It is common knowledge that teachers are often tasked to do non-teaching responsibilities, especially when they work in public schools. But a lawmaker wants to solve that problem by filing a bill that seeks to remove the non-teaching responsibilities of teachers and faculty members in all public schools.
Under House Bill 4232, otherwise known as “School Health and Safety Act” filed by Bohol 3rd District Representative Kristine Alexie Tutor, non-teaching responsibilities of teachers and faculty members in all public schools will be removed from their shoulders. These include non-administrative work like manning the school health facility and guidance office.
Rep. Tutor seeks for the creation of School Health and Safety Offices (SHSO) in all state-run educational facilities, including public technical and vocational schools. As frontline health care delivery center, the SHSO personnel will be the ones that would provide care for the students, taking the responsibility from teachers so they can focus on their lessons.
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The SHSO will be manned by qualified, licensed and certified personnel, the number of which will be determined by how many students are served by the school.
While teachers are heaped with many non-teaching responsibilities through regulations of the DepEd, TESDA, and CHED, Rep. Tutor explained that it is not too late to unburden them with some of the responsibilities that could be passed on to the SHSO.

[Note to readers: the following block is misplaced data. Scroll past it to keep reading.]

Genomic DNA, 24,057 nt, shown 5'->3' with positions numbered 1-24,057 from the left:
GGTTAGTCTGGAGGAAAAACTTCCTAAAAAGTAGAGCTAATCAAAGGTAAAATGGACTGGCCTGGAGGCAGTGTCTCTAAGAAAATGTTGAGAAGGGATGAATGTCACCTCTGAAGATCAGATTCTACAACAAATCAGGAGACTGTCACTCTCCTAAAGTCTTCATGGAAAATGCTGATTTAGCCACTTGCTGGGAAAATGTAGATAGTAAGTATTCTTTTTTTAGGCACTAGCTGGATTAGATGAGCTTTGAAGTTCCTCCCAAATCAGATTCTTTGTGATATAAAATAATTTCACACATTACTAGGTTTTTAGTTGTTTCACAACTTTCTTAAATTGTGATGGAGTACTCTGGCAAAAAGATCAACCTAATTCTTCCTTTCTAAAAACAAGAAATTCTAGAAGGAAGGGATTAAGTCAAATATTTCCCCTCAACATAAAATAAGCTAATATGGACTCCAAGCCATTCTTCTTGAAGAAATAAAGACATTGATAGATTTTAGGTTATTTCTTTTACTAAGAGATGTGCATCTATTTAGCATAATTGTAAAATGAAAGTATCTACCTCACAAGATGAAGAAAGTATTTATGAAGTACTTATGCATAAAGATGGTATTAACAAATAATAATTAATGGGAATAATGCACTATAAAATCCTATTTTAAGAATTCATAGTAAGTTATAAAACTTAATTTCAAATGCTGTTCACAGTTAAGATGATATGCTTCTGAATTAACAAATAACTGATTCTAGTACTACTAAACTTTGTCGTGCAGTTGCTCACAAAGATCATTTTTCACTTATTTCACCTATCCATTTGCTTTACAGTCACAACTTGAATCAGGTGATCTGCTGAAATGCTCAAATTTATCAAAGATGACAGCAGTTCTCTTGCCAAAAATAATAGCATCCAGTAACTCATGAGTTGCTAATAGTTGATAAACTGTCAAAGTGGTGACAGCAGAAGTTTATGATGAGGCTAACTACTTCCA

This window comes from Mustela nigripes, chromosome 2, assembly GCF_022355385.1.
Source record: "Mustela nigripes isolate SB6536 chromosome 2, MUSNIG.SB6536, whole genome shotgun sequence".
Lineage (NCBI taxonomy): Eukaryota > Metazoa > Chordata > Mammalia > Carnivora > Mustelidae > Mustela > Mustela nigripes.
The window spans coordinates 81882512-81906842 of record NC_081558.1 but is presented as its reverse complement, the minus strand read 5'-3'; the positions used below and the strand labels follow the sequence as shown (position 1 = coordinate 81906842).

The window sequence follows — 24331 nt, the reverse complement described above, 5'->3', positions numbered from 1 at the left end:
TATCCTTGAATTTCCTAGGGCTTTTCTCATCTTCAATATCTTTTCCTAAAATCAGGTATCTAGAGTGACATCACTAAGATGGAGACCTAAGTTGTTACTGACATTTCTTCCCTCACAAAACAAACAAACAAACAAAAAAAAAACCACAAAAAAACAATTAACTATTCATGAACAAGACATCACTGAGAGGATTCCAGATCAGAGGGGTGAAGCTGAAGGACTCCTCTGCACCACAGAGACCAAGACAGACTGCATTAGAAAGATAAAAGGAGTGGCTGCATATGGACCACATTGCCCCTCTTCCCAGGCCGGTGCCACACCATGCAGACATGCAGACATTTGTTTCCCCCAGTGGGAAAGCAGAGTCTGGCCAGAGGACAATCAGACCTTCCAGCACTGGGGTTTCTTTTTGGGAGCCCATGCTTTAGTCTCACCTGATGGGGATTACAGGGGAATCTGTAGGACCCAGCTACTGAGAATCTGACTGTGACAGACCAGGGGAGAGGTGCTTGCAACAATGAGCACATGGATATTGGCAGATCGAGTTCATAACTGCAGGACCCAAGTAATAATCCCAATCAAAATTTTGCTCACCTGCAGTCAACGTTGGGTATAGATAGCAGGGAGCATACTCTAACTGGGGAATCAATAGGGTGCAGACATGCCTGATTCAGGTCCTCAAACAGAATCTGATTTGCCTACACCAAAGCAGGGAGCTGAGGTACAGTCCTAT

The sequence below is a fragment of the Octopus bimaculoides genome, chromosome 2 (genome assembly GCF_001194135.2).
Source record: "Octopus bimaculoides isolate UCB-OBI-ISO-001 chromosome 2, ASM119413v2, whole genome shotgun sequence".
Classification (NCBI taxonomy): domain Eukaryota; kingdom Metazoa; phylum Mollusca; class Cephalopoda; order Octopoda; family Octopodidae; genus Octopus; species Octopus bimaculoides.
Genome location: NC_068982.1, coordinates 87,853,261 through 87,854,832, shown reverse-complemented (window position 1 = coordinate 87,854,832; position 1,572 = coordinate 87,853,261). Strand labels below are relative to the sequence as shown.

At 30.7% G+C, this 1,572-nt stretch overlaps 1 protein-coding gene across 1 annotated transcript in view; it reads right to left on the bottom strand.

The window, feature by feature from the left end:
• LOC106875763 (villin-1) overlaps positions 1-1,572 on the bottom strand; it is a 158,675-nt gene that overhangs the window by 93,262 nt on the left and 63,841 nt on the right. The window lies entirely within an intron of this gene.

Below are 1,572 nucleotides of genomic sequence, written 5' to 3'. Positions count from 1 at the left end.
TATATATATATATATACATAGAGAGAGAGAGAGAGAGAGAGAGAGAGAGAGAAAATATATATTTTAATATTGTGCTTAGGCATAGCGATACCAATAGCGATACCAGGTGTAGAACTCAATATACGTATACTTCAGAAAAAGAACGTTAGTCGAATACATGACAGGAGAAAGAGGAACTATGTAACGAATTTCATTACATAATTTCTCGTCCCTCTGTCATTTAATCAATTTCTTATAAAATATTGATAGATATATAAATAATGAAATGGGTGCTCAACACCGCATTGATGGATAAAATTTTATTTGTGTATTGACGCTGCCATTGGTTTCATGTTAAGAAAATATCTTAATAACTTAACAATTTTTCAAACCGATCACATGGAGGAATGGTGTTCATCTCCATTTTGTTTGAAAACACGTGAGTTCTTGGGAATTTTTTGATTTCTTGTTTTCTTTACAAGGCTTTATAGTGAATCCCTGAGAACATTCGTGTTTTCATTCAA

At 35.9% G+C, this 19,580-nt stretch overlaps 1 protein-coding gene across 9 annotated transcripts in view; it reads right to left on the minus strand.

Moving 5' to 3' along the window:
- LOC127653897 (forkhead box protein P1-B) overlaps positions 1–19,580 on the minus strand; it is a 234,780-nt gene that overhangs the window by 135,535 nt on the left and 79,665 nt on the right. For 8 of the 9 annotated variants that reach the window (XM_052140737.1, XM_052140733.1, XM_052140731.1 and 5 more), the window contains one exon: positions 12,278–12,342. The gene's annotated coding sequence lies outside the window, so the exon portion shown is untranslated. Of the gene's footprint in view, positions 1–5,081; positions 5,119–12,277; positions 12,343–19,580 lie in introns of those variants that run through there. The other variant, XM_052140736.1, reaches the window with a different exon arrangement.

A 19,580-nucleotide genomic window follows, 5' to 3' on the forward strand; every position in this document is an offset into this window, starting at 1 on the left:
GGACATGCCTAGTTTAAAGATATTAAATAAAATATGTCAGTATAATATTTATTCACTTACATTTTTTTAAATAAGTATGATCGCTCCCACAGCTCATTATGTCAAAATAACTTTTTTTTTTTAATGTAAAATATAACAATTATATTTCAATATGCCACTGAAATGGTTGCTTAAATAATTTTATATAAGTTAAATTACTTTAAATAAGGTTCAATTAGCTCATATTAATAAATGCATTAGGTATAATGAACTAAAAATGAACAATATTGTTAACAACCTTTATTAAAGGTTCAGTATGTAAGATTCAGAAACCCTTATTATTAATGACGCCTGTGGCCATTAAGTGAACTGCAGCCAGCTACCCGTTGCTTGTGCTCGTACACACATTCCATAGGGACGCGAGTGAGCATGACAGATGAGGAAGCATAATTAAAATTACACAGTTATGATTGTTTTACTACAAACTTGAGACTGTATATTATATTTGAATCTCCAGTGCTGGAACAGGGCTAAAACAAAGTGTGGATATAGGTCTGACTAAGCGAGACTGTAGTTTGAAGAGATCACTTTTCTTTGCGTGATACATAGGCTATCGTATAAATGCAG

“School health, security, and safety manpower in our public schools is grossly inadequate. At the DepEd, the school nurse-to-student ratio they are following is 1:5,000 and the allocation of the school nurse items is not by school, but by school division which means by province or by city,” she explained.
As House Committee on Health Senior Vice-Chairperson, Rep. Tutor determined that public schools, including branches and extension campuses with populations of up to 1,000 should have one each of the following: guidance counselor or psychologist, psychiatrist, medical doctor, nurse, dentist, nutritionist, dental hygienist, electrician, and plumber. There should be two security guards and two utility workers.
Since schools with over 3,000 students cater to a larger population, the measure requires them more SHSO personnel. While such schools only need one each of the guidance counselor, psychometrician, psychologist, and psychiatrist, Rep. Tutor suggests having two each of the medical doctors, dentists, nutritionists, and social workers. Then, there should be three nurses and three emergency medical technicians.
More security guards should also be deployed to schools. Moreover, the measure also requires more utility workers, electricians, and plumbers for the school, plus volunteer firefighters.
Having more of these workers in public schools will unburden the teachers of their non-teaching responsibilities, allowing them to focus on their lessons, the bill declared.